LAST Tuesday, TEENage made the last stop on the fourth season of its Expression Tour to Claude McKay High School.
After a season that took us to 16 schools, Claude McKay had the right amount of talent, flair and hype to take us out in style.
The first talent piece — from one of the school's Jamaica Cultural Development Commission (JCDC) Festival groups — was a set of youngsters called The Golden Group, with an original dub poem called Nah Wash Nuh Face. The fun and comical poem about a group of street boys who refuse to bathe, enthralled the audience and judges and kept them laughing.
The second talent piece was done by Claude McKay's own singjay, Romaine 'Singing Star' Edmondson, who serenaded the crowd with his original song Only You.
The first dancer of the afternoon, Paul Shaw did a high-energy Dancehall piece to Aidonia's One More Gyal.
Another talented JCDC group, this time a group of seniors, Di Krew, did an original dub piece entitled Jamaicans, that was patriotic and humorous, and had the audience cheering them on from start to finish.
Jovadine Smythe recited Louise Bennett's Mi Granny, which was amicably received by the crowd, before Norris Ingram performed Bennett's Uriah Preach, which was a bit more appreciated.
Poet Joan Andrea Hutchinson was also represented when Malik McPherson performed Deh Pon A Mission about a self-proclaimed Rasta living a not so natural life, which had the audience in stitches.
Duvaughn Burke gave an equally impressive recital of Hutchinson's Mad Man Power, who while still on stage, stepped into another costume and performed an original piece about his preference in My Type A Woman.
Oraine Corney sang Chris Martin's Cheater's Prayer a capella, and deejayed his original song Money. He won points from the crowd for his vocal range.
The second dancer, Travis Vernon was up next with a dancehall piece featuring the "pop and lock" style that had the crowd going crazy.
After, Jason Campbell sang Whitney Houston's inspirational I Believe The Children Are Our Future, and was loudly assisted by the audience.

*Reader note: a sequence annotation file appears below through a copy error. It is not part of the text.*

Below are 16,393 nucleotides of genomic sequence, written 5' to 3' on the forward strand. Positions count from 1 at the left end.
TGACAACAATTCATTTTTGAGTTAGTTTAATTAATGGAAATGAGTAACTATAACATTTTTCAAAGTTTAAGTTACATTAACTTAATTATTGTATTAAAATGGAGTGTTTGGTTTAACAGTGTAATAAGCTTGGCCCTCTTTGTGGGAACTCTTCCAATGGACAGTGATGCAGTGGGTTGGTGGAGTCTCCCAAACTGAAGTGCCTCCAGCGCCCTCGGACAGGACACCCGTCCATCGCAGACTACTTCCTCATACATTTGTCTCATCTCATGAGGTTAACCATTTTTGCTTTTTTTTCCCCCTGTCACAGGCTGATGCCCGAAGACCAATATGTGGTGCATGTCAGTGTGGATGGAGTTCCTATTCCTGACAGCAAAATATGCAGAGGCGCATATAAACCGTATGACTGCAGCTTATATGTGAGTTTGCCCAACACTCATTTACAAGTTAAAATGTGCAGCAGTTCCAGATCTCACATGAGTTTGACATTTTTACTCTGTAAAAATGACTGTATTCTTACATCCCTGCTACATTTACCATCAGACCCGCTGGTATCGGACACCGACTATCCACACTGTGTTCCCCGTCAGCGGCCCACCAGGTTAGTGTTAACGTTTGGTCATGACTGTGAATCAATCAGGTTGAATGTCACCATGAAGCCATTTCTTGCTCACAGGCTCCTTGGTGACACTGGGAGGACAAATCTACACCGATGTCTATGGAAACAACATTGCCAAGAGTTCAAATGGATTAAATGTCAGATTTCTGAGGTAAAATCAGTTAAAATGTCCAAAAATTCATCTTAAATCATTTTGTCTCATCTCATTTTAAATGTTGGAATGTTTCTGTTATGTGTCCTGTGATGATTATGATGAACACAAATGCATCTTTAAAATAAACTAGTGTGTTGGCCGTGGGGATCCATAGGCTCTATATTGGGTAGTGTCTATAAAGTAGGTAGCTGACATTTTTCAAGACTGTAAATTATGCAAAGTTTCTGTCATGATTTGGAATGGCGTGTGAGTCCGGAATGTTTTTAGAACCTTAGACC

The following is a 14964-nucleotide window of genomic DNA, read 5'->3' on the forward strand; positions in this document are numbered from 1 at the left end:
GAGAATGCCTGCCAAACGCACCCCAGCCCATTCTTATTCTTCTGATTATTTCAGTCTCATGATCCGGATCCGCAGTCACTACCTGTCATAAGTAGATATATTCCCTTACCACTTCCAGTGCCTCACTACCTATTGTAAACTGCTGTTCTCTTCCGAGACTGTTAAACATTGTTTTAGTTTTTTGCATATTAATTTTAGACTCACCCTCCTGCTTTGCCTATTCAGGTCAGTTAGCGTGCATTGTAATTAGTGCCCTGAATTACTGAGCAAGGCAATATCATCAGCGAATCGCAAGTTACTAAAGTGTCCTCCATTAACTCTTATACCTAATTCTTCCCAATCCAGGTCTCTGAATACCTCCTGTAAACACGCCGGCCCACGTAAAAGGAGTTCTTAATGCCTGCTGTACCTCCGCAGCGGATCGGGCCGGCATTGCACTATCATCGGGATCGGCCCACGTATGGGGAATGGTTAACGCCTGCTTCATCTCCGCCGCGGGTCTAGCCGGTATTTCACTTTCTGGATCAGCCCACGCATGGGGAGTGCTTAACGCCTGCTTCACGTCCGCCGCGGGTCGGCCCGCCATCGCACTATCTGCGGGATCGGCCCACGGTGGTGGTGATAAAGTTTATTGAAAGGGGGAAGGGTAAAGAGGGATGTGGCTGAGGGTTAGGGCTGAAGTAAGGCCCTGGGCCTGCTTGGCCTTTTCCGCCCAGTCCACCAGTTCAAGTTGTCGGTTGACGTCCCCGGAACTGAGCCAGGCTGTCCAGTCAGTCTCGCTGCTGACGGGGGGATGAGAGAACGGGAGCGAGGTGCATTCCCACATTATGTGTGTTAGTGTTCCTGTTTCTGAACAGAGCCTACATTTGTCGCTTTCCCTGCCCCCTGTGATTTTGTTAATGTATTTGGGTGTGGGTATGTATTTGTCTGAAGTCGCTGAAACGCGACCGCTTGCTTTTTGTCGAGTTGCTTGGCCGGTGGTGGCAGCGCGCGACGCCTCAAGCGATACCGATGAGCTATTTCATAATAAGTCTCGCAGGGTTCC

Another dancer, Dwayne Henry did a high-energy medley that covered dancehall, club music, R&B and pop, and had the crowd cheering.
Di Krew, albeit just two members this time, was back with another original piece called The Best Thing About High School.
Claude McKay's own Michael Jackson, student Anthony Smith did a special MJ-themed dance piece before crowd-favourite Sharn 'Peas Head' Carty, deejayed his original pieces One Woman Can't Satisfy Me and Teachers. He did not fail to please the crowd.
It was finally time for the Pronto Cornmeal Porridge Mix Eat-Off Competition.
Five contestants entered the arena, but after two minutes of intense porridge cooling tactics, only eighth-grader Fuchima Rochester was left holding her empty cup over her head in victory.
Following the porridge eat-off was the Flow dance-off competition. Four young men took to the stage showing off all of the latest dance moves, but only student Travis Vernon was found worthy by the crowd to take the title of Flow Dance Champion.
In the trivia section of the show, Ariel Shaw and Stacy-Ann Williams walked away with a prize courtesy of sponsors Flow and Seprod.
While the judges deliberated, guest artistes — Reggae singer Bescenta and Dancehall singjay Navino — pumped up the crowd and had them singing along to their numerous hits.
When all the marks had been tallied, third place was a tie between Singing Star with his original song Only You and The Golden Group with their original dub Nah Wash Nuh Face.
In second place was Duvaughn Burke with his pieces Mad Man Power and My Type A Woman and taking first place and a chance to take home the title at the TEENage Expression Tour Finals in July, was Di Krew, with their well-received, patriotic piece Jamaicans.